READING EAST MP Matt Rodda gave comment in the House of Commons on the Annual Budget Statement delivered by the Chancellor of the Exchequer. Referring particularly to the issues of housing, infrastructure and public sector pay, Matt also commented that the Budget failed to deliver on the pause and fix of Universal Credit which is due to affect his constituency from 6 December 2017, leaving claimants without any money over the Christmas and New Year period.
“I'd like to take this opportunity to address in particular the need for affordable housing which is a key issue in my constituency of Reading East and indeed across many other constituencies in the country.
Whilst I welcome the intention of building more homes, I'm afraid the Budget falls well short of the major new programme of house building which is needed in Reading East and in many other parts of the country. In Reading, and the suburb of Woodley, many young people wonder if they will ever be able to afford a home of their own; and significant investment is urgently needed in both council house building - where Reading Borough Council had a plan to build 1,000 council houses which was stopped by the current Government - building affordable homes to buy, and also a fair deal for renters.
I would like to point out that 28% of the properties in Reading are privately rented, as in many other English towns. I should add that the cost of housing also continues to rise, not least in my constituency where prices have at times risen faster even than London; this is mixed for many people with wage stagnation, and it is clear that the Government should be prioritising the construction of affordable housing as a result - yet last year this Government built the fewest number of affordable houses for 24 years.
Having dealt with the issue of housing and noting time, I want to move onto infrastructure. Investing in infrastructure should have been main plank of this Budget in my view. However, the Chancellor missed a real opportunity to turn the economy around through investment. Residents in Reading and Woodley have seen the benefits of infrastructure investment; indeed the new station in Reading and the coming of Crossrail have led to a booming of business and business investment in Reading town centre and other sites nearby. However, the Chancellor should have announced a much bigger programme of investment in infrastructure as the CBI and many unions called for him to do. Missed opportunities to share growth through infrastructure spending include failing to support full electrification of the railways, the lack of a vision for infrastructure investment in the North of England - which I know many colleagues are very eager to mention; also a lack of investment in large energy schemes which would also protect our environment for the future. I would also, as an MP from the Thames Valley, point out the need for medium-sized schemes such as a new bridge across the Thames at Reading which would ease local traffic congestion.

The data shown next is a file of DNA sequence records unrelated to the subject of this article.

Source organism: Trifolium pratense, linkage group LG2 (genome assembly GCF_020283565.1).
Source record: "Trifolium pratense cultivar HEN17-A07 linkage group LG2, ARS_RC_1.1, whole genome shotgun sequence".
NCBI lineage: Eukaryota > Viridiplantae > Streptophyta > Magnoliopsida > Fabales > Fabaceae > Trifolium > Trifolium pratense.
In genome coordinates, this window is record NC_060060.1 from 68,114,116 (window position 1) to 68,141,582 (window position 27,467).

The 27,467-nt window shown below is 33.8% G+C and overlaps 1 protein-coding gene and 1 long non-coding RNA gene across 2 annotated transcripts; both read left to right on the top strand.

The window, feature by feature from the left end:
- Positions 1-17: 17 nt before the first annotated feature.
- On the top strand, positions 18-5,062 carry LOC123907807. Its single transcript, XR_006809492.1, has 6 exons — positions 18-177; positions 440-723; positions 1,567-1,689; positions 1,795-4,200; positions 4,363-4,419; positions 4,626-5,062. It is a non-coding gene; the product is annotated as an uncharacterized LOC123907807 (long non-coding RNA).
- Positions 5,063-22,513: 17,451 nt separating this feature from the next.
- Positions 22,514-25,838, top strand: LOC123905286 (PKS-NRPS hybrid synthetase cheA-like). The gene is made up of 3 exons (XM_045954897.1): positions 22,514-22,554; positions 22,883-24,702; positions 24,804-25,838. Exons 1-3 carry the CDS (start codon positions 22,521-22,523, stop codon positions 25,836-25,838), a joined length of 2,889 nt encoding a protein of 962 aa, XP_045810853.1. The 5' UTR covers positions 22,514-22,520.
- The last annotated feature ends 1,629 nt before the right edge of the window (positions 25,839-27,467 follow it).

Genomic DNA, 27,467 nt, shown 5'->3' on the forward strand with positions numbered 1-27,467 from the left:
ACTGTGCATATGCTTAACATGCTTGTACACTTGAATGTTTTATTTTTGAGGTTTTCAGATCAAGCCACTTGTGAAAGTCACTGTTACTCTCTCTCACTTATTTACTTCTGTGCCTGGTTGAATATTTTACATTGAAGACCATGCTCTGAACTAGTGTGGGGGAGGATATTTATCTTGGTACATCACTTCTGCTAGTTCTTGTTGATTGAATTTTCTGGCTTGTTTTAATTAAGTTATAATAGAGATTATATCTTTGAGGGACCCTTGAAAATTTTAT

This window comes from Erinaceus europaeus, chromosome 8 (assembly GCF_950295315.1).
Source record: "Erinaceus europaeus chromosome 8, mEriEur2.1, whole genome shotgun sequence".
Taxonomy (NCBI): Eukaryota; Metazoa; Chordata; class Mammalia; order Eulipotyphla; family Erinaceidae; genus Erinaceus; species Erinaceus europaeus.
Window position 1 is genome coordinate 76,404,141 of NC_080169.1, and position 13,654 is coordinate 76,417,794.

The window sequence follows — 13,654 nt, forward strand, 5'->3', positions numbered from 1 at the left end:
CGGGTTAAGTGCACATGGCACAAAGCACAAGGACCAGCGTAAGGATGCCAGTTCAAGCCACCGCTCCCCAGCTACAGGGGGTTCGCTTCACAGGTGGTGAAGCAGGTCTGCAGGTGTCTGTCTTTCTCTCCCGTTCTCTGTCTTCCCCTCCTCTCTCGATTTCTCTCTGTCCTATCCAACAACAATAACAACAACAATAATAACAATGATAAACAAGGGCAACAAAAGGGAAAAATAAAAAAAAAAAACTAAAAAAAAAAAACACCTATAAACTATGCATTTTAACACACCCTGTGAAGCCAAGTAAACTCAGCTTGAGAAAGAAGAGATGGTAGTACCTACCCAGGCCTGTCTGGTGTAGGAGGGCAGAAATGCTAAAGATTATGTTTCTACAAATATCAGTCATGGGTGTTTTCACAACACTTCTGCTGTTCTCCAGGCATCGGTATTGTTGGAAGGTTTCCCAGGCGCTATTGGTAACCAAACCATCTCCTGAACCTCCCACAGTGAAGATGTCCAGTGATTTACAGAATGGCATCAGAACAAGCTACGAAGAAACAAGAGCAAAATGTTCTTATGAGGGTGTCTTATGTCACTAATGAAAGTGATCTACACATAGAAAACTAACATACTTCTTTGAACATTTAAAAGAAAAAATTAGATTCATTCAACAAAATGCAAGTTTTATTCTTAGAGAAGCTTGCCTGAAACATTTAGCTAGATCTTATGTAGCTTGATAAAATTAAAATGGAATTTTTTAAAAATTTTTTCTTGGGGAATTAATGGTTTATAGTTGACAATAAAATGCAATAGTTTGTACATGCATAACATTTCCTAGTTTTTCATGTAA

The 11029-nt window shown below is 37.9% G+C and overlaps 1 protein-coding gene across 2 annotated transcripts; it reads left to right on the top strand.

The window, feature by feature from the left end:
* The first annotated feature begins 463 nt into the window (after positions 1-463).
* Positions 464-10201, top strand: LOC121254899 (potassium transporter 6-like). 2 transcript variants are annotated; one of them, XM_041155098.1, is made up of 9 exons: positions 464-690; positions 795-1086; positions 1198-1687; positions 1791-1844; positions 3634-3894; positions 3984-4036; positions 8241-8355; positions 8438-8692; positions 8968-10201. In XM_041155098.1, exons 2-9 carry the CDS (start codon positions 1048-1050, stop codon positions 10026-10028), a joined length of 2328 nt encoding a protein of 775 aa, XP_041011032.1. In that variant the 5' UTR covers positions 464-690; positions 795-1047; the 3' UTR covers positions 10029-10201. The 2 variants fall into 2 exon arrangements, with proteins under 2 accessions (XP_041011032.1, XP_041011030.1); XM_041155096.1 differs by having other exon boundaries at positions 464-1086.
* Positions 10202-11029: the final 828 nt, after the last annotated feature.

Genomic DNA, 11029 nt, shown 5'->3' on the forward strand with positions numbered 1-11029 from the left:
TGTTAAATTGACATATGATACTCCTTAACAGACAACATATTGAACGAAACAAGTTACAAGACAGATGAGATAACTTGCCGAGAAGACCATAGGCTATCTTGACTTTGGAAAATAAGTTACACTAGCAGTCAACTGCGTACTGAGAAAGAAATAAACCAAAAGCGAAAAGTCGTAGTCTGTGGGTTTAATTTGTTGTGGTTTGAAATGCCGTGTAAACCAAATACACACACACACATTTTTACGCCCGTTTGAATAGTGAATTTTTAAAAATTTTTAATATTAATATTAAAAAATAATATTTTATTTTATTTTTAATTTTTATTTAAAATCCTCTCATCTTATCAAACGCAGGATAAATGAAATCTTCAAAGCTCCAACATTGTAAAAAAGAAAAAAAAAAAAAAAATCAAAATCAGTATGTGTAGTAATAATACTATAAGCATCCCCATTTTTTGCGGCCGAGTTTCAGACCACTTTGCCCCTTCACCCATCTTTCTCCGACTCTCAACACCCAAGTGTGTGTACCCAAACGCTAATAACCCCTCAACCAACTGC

As well as failing to deal with both housing and infrastructure, the Budget also failed to address the crisis in our public services, and the need to lift the pay cap for our many hard-working public servants. I should say that many people in my constituency work in the public sector both in the health service where we have an outstanding local hospital, in teaching at Reading University, many branches of the civil service are based locally; the police and many other public servants – and it is deeply disappointing that so many of our colleagues working hard in the public sector will fail to get the help they need after seven years of falling incomes and deep cuts to vital and much-loved services. I should also say that to make matters worse, the modest pay rises which some will be lucky enough to get may well happen at the expense of other workers' jobs. This is a very serious mistake and one which will have a terrible cost for many services.
For many families real wages are lower than they were in 2010, and of course disposable incomes are falling. In that context, and bearing in mind that economic growth is at its lowest it has been since the Conservatives came to power, I want to also address the issue of Universal Credit which is a very significant and deeply felt concern in my constituency as it is due to roll out from 6 December - and delays in payment will impact residents in the run-up to Christmas in a truly Dickensian and awful way. Taking out a loan to be repaid to the Government, pushing residents into debt – all of these are deep problems for local people. We've also had concerns raised by local foodbanks, as have many other MPs. The cost of this continues, and I would like to urge the Government one more time to reconsider to pause and fix Universal Credit.
Taken together, these issues of housing, the failure on infrastructure, the failure to support our public services and the continued misery of Universal Credit all should have been addressed in the Budget and sadly were missed.
The Budget has been a significant wasted opportunity, and it is sadly yet another failure from a Government which is clinging on by its fingertips.”